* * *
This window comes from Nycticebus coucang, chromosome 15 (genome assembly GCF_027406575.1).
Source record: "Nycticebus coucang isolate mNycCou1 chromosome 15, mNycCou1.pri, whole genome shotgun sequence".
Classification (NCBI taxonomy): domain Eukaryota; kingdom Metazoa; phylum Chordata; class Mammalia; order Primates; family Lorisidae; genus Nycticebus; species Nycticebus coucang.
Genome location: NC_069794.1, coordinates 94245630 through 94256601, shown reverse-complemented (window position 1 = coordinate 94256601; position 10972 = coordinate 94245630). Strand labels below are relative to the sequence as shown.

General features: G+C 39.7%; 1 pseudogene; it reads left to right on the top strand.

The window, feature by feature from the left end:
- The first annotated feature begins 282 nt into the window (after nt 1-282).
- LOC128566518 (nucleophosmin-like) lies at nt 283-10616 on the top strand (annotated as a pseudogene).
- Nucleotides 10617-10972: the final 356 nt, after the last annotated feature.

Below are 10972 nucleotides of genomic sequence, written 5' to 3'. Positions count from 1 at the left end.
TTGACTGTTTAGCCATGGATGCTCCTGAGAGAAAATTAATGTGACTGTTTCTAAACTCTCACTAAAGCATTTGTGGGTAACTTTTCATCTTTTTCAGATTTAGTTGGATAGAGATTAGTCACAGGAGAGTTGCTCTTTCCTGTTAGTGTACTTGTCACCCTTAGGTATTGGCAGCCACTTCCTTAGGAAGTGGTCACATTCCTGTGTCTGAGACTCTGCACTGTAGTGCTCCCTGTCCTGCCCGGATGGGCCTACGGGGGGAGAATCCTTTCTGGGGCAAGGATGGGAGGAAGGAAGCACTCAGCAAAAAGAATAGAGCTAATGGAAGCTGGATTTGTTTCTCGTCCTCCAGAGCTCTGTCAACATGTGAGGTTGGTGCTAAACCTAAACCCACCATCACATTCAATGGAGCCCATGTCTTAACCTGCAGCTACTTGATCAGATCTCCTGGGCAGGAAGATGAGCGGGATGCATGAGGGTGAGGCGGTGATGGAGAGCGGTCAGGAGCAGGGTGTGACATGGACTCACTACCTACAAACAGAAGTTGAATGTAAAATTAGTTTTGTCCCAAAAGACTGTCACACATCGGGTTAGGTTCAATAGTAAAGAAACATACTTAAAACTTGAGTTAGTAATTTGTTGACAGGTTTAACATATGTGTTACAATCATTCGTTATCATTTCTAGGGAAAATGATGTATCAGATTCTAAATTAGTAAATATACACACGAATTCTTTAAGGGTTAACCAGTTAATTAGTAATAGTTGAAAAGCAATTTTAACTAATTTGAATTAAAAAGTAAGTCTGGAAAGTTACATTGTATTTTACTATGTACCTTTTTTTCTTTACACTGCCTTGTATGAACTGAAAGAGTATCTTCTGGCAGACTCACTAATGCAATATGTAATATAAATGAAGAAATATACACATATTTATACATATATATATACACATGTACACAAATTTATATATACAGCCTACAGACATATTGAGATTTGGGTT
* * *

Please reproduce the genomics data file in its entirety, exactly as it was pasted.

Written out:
This window comes from Nycticebus coucang, chromosome 15 (genome assembly GCF_027406575.1).
Source record: "Nycticebus coucang isolate mNycCou1 chromosome 15, mNycCou1.pri, whole genome shotgun sequence".
Classification (NCBI taxonomy): domain Eukaryota; kingdom Metazoa; phylum Chordata; class Mammalia; order Primates; family Lorisidae; genus Nycticebus; species Nycticebus coucang.
Genome location: NC_069794.1, coordinates 94245630 through 94256601, shown reverse-complemented (window position 1 = coordinate 94256601; position 10972 = coordinate 94245630). Strand labels below are relative to the sequence as shown.

General features: G+C 39.7%; 1 pseudogene; it reads left to right on the top strand.

The window, feature by feature from the left end:
- The first annotated feature begins 282 nt into the window (after nt 1-282).
- LOC128566518 (nucleophosmin-like) lies at nt 283-10616 on the top strand (annotated as a pseudogene).
- Nucleotides 10617-10972: the final 356 nt, after the last annotated feature.

Below are 10972 nucleotides of genomic sequence, written 5' to 3'. Positions count from 1 at the left end.
TTGACTGTTTAGCCATGGATGCTCCTGAGAGAAAATTAATGTGACTGTTTCTAAACTCTCACTAAAGCATTTGTGGGTAACTTTTCATCTTTTTCAGATTTAGTTGGATAGAGATTAGTCACAGGAGAGTTGCTCTTTCCTGTTAGTGTACTTGTCACCCTTAGGTATTGGCAGCCACTTCCTTAGGAAGTGGTCACATTCCTGTGTCTGAGACTCTGCACTGTAGTGCTCCCTGTCCTGCCCGGATGGGCCTACGGGGGGAGAATCCTTTCTGGGGCAAGGATGGGAGGAAGGAAGCACTCAGCAAAAAGAATAGAGCTAATGGAAGCTGGATTTGTTTCTCGTCCTCCAGAGCTCTGTCAACATGTGAGGTTGGTGCTAAACCTAAACCCACCATCACATTCAATGGAGCCCATGTCTTAACCTGCAGCTACTTGATCAGATCTCCTGGGCAGGAAGATGAGCGGGATGCATGAGGGTGAGGCGGTGATGGAGAGCGGTCAGGAGCAGGGTGTGACATGGACTCACTACCTACAAACAGAAGTTGAATGTAAAATTAGTTTTGTCCCAAAAGACTGTCACACATCGGGTTAGGTTCAATAGTAAAGAAACATACTTAAAACTTGAGTTAGTAATTTGTTGACAGGTTTAACATATGTGTTACAATCATTCGTTATCATTTCTAGGGAAAATGATGTATCAGATTCTAAATTAGTAAATATACACACGAATTCTTTAAGGGTTAACCAGTTAATTAGTAATAGTTGAAAAGCAATTTTAACTAATTTGAATTAAAAAGTAAGTCTGGAAAGTTACATTGTATTTTACTATGTACCTTTTTTTCTTTACACTGCCTTGTATGAACTGAAAGAGTATCTTCTGGCAGACTCACTAATGCAATATGTAATATAAATGAAGAAATATACACATATTTATACATATATATATACACATGTACACAAATTTATATATACAGCCTACAGACATATTGAGATTTGGGTT